jazz club the Duc des Lombards, in the center of Paris,
close to the Pompidou Center. Readings are free and open to
the public. For more information, visit their site at:

* EDITOR’S NOTE: If you are a budding poet, or a poet of
note, be sure to sign up to read your works at the WORLD
POETRY day, MARCH 21, 2003.

We will be celebrating World Poetry day, March 21, 2003
with special poetry workshops, speakers, discussions and
readings the days before and the days after, led by
published poet, Cecilia Woloch.

To learn more about the upcoming event or to be put on a
special mailing list for the PARIS POETRY WORKSHOP, send an
e-mail to
mailto:[email protected]?subject=Poetry


When I first met Marie-Elisabeth Crochard, she was the
Director of the Berlitz School of Language on the
Champs-Elysées (actually on avenue Franklin D. Roosevelt.
She sat behind a big desk that overlooked a patio with a
glass roof, was impeccably dressed, well-coiffed blonde
hair and spoke about her role as director and her ideas for
improvement and change with tremendous animation. I liked
her immediately.

The facility there was beautifully designed–perfect for
handling several small groups in private rooms. In passing,
just before leaving, I said, “I’ve had this idea to start a
French-English conversation group and I’m looking for a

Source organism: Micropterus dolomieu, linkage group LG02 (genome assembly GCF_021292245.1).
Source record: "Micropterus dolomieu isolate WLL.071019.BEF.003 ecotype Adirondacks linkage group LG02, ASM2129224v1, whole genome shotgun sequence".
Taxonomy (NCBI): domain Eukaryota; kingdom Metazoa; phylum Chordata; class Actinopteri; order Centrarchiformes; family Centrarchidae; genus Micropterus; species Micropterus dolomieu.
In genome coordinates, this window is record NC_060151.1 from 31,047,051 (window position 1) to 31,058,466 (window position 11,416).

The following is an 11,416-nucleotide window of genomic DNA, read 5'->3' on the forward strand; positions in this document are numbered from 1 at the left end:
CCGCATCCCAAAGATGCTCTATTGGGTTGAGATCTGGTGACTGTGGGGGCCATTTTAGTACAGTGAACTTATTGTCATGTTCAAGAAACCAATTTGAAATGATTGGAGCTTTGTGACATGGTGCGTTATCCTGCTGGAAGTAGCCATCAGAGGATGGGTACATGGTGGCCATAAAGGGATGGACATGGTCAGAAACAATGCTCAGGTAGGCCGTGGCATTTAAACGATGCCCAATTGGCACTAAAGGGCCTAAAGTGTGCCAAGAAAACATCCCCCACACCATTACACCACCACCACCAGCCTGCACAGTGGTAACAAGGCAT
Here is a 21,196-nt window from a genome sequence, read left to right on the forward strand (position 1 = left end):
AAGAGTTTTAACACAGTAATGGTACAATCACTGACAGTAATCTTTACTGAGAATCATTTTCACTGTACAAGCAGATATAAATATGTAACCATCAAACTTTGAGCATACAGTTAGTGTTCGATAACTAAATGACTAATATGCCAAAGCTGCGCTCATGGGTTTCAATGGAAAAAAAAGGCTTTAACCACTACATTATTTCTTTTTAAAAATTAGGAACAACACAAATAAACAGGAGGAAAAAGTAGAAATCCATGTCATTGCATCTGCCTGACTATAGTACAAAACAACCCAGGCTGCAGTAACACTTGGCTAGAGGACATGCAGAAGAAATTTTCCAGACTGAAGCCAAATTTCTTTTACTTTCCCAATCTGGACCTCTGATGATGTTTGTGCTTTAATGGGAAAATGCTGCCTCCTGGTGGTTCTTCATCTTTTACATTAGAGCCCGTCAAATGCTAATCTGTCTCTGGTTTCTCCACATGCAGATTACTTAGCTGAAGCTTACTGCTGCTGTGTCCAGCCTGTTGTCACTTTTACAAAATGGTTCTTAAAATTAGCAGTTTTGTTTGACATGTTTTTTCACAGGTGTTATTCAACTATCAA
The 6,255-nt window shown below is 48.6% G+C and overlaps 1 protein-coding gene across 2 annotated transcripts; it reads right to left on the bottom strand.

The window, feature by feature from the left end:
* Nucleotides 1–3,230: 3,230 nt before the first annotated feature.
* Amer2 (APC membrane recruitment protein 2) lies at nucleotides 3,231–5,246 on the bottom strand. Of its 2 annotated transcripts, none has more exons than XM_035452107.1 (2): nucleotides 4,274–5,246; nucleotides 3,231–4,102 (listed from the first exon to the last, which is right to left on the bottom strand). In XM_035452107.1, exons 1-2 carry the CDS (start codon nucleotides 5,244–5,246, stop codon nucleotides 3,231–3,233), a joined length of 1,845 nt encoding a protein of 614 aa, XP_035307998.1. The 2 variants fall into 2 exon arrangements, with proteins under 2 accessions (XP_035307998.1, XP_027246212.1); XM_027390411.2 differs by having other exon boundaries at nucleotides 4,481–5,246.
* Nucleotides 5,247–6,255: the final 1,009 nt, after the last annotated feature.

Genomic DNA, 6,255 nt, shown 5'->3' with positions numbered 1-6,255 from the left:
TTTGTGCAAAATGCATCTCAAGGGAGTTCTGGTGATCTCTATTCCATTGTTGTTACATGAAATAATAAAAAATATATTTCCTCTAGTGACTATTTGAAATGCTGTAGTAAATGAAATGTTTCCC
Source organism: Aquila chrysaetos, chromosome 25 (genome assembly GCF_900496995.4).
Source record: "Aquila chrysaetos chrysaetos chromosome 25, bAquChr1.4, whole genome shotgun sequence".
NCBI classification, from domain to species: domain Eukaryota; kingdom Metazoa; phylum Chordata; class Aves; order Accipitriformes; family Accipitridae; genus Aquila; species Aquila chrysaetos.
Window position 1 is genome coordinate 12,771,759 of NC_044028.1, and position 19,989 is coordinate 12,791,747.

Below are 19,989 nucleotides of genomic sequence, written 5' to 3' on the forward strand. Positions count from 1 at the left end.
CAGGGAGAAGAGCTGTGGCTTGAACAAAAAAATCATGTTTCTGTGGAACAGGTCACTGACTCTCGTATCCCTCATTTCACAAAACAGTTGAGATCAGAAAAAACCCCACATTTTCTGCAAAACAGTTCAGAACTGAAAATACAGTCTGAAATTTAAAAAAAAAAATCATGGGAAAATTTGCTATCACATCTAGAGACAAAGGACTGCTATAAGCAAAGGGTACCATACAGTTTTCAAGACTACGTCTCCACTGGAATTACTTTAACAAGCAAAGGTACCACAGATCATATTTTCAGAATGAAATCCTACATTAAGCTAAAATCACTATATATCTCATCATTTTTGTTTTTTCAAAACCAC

facility.” With no breath taken, she replied, “And you just
found it!”

Within one month, the Parler Parlor French-English
Conversation Group was born. That was four and one-half
years ago and hundreds of people from 50 different nations
have crossed its thresholds.

Marie-Elisabeth Crochard has lived in four different
countries, raised two kids in the U.S. and managed numerous
Berlitz Schools of Language over the course of her almost
30-year career in language learning.

Today, she co-coordinates Parler Parlor, teaches French
privately to individual students and teaches the
International Living SURVIVAL FRENCH COURSE.

The Survival French Course taught by Marie-Elisabeth is
being offered THIS OCTOBER 16 AND 17 at Coprom Langues.
It’s designed to teach you how to master the basics–learn
the gre

etings, how to order your croissant, ask for the
check, the price of an item, sizes, colors, numbers, asking
for the time and all the key questions: who, what, where,
when, how…the use of the 10 basic verbs and where the
Musée d’Orsay is located. Also, become skilled at
exchanging pleasantries with the French–learning about the
social protocols most often misunderstood by tourists.

For more information, or to register, visit the site at:

* * * * * * * * * * * * * * * * *


Go to /parlerparis/

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If you would like to have your message read by the
subscribers of the Parler Paris Nouvellettre®, please e-mail
me at [email protected]

If you have links about Paris or France and would like
reciprocal links, please e-mail me at
[email protected]